The engineering skills crisis is no news to anybody, and it’s certainly not something new to be talking about here on our blog. In the past, we’ve talked about the lack of engineering skills in the UK at present, particularly when one speculates about the coming years, and we’ve also majored upon the need to re-educate young people about the “definition” of engineering. Many children look upon maths and science as boring, so that is something that needs to be addressed (given the fact that it couldn’t be further from the truth). However, according to the news, there’s also another problem.
Children Asking, “Why is Maths Useful?”
Engineering and Technology Magazine put the issue rather succinctly; quite simply, students don’t see the point of stuff like maths. Not liking maths is one thing, but not understanding why it’s useful is surely a disaster waiting to happen. You could argue it’s already happening, as the aforementioned article relates the UK’s fall down the international table documenting the maths skills of 15 year olds (we’ve dropped 20 places). The article also discusses the confusion of many teachers when trying to distinguish between engineers and technicians, so the waters seem very muddy, to say the least.
Where’s This Issue Come From?
Once again, this latter confusion may be the root of the problem. The fact is that more design and technology teachers are promoting the engineering routes than science or maths teachers, so children with an aptitude for ‘hand on approaches’ are encountering the world of engineering with far greater regularity than maths students are. As such, can you blame children for not associating maths with engineering? And not associating maths with engineering in later school can be hugely detrimental, as most engineering routes require an aptitude in maths and physics at the very least.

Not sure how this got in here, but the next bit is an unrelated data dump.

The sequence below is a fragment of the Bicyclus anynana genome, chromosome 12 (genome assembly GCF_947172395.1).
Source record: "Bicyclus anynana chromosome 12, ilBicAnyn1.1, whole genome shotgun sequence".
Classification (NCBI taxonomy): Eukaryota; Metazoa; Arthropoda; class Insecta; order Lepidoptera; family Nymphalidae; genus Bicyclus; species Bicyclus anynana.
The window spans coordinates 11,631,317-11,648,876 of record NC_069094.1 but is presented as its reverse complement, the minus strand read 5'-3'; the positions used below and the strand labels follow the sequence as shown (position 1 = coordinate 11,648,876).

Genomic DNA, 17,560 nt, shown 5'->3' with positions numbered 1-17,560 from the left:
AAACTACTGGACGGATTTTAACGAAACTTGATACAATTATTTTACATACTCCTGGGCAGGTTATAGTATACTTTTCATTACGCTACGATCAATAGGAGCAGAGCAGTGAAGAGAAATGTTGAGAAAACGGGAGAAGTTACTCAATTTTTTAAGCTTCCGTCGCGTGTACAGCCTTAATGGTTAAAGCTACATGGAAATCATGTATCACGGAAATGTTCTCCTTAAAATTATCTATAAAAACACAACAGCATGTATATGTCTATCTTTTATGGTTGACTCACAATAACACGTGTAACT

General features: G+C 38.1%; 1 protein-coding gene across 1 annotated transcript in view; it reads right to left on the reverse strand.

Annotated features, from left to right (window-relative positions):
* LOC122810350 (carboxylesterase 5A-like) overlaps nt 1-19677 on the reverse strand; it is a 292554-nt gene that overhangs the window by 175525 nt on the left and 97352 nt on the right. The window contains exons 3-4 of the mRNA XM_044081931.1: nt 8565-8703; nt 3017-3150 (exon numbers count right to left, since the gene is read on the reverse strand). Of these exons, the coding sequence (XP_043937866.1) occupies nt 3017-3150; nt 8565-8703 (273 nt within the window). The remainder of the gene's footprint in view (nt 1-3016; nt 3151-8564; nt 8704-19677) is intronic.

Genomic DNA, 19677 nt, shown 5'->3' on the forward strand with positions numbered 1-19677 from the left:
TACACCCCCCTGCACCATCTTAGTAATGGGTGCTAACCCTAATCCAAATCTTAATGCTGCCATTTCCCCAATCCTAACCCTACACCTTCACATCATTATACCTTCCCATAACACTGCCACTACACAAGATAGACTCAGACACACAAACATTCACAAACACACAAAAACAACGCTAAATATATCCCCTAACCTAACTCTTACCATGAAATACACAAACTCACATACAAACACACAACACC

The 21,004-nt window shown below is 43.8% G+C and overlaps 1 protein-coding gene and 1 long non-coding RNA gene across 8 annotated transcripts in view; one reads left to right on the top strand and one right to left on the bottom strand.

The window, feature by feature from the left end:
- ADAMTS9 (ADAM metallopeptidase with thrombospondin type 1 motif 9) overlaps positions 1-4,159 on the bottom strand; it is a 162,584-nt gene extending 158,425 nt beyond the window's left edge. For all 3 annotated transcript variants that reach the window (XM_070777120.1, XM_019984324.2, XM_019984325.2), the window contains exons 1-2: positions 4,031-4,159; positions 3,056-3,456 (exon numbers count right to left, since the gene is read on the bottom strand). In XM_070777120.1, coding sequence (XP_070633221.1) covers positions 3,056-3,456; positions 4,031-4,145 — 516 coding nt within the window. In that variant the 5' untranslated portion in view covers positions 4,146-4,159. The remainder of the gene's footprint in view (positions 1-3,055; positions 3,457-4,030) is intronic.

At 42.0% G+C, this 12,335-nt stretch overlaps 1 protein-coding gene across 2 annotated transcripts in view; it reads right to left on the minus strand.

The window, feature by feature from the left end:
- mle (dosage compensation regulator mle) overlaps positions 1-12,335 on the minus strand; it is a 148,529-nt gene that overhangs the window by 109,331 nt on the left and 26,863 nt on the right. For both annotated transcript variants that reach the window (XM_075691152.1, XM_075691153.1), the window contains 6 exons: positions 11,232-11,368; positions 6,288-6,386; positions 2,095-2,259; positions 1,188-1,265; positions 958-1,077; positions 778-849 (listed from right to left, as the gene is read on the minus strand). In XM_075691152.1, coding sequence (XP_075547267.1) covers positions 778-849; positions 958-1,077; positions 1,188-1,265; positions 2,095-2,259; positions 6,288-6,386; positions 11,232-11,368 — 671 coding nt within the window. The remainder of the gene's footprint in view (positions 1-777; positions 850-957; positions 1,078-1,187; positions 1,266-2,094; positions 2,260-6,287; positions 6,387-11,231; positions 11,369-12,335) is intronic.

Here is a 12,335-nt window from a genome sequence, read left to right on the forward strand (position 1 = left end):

Assuaging the Engineering Shortage
Apparently, in the next decade we’re going to need around 87,000 graduate engineers per year to remain on track and fill the country’s needs. 2013 posted figures that we’re some 30,000 plus engineers short of this goal, so a lot of work needs to be done to reach these targets. At ICS, plenty of our clients work within the engineering industry and possess really interesting and varied roles. Aside from the fact that we have a professional interest in this subject, it would be a genuine shame if more people didn’t begin to access this fascinating – not to mention essential – profession.
We usually encounter engineering contractors looking for accountancy and administration help, so here at ICS we provide a Limited Company Service and contractor umbrella solution and tailor our assistance to suit your exact needs. If you’d like more information, please don’t hesitate to contact us today by calling 0800 195 3750 or talk to us using the chat-box on our website.